Baldwin County’s innovative and award-winning funding plan developed by financial officer John Wilson allows the system to build new schools and have them paid for in four-year cycles.
“He is a rockstar,” State Sen. Chris Elliott said of Wilson. “There’s no other way to describe him. He has consistently looked at the problems that we face and come up with really innovative solutions to address them. Essentially it’s a big construction fund so there wasn’t any long-term debt.”
Superintendent Eddie Tyler said Baldwin schools’ pay-as-you-go program is the state’s largest.
“In fact,” Tyler said, “Ninety-five percent of all school construction in Alabama is funded utilizing the typical method of long-term bond debt.”
To protect the investment, the county is spending upfront. Tyler and other officials reached out to the local legislative delegation when a question from the split negotiations with Gulf Shores had no answer.
“We learned during the Gulf Shores separation that the law regarding school separation did not address how to resolve the transfer of assets acquired under debt-free construction as we are doing with our system,” Tyler said. “As a result, we asked Sen. Chris Elliott and our legislators to pass a law addressing the valuation of assets paid for with cash just as they do those paid for with long-term debt.”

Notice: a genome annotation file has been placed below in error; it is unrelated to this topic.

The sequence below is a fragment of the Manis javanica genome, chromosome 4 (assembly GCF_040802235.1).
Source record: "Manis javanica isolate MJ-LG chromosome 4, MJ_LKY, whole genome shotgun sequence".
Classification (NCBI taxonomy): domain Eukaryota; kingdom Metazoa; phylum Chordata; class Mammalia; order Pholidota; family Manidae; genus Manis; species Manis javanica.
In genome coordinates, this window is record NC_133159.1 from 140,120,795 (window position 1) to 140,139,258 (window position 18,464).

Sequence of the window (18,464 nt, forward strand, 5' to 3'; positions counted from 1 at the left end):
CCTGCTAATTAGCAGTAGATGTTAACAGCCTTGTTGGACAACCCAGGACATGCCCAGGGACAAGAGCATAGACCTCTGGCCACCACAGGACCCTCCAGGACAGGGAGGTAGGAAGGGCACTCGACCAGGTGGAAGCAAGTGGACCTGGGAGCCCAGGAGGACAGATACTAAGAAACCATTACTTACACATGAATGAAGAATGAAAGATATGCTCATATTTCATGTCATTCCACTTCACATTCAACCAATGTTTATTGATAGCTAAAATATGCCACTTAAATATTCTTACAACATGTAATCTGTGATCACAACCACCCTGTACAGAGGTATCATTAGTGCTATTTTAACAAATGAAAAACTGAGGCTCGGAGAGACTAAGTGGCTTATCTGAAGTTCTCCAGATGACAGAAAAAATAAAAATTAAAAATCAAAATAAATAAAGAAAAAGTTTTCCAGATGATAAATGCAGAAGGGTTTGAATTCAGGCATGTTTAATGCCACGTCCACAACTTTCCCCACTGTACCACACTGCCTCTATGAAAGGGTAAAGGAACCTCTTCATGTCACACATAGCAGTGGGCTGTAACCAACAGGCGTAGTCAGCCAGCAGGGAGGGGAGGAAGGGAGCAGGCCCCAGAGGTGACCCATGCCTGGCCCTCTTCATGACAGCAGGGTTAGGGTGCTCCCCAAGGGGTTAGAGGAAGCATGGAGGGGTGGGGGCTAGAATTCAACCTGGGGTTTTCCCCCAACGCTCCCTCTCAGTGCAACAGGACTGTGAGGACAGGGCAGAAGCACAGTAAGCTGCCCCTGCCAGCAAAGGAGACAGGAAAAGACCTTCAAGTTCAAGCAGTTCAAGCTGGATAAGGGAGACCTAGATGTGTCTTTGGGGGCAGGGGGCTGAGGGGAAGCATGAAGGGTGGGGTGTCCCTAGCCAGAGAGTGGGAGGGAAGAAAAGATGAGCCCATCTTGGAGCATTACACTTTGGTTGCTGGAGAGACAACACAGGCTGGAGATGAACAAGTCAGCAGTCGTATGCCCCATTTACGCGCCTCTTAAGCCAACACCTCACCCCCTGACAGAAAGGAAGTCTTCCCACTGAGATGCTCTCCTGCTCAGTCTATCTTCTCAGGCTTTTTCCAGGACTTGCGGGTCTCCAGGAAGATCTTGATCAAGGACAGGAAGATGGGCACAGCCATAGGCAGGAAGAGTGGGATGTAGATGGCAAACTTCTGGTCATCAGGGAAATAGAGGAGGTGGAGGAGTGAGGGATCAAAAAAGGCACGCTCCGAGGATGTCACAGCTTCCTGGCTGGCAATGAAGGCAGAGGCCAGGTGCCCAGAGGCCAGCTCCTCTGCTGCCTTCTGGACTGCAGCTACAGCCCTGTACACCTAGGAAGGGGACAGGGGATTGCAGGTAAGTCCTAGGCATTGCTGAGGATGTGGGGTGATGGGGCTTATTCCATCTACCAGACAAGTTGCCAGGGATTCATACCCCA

In the local bill, any cities wishing to break away from Baldwin County would not only inherit any debt owed on any of the buildings, they would also have to pay for those buildings from the pay-as-you-go program.
“Essentially it deals with the depreciated value of the building and what the building’s worth is as opposed to what the debt on the building is,” Elliott said.
Tyler says it protects the investment made into the buildings from Baldwin County sales tax collections.
“Should a city choose to split away, we have an ethical obligation to ensure the taxpayers of Baldwin County are reimbursed for the cash they provided to the city for construction of any facilities,” Tyler said. “Replacement facilities can be provided at no additional cost to the remaining families.”
Under previous state law, breakaway systems would inherit any buildings the county owned free and clear, but also inherit any debt owed on the buildings in the breakaway district.
“Under the new law, that is still true for those paid with long-term debt, but also for those assets paid in cash,” Tyler said. “The city would pay the depreciated value of the assets as reported by the state Examiners of Public Accounts during our annual audit report. Now we have a law which addresses debt and cash-funded construction with valuations calculated in the same manner.”
The pay-as-you-go program is fueled by a 1-cent sales tax the county and schools share that was “stabilized” when the commission voted to make the tax permanent. The school’s portion gives the county $60 million a year and Wilson formulated the pay-as-you-go plan based on that revenue.
Tyler said the system saved about $75 million in interest during the past five years, mostly from using the pay-as-you-go method.
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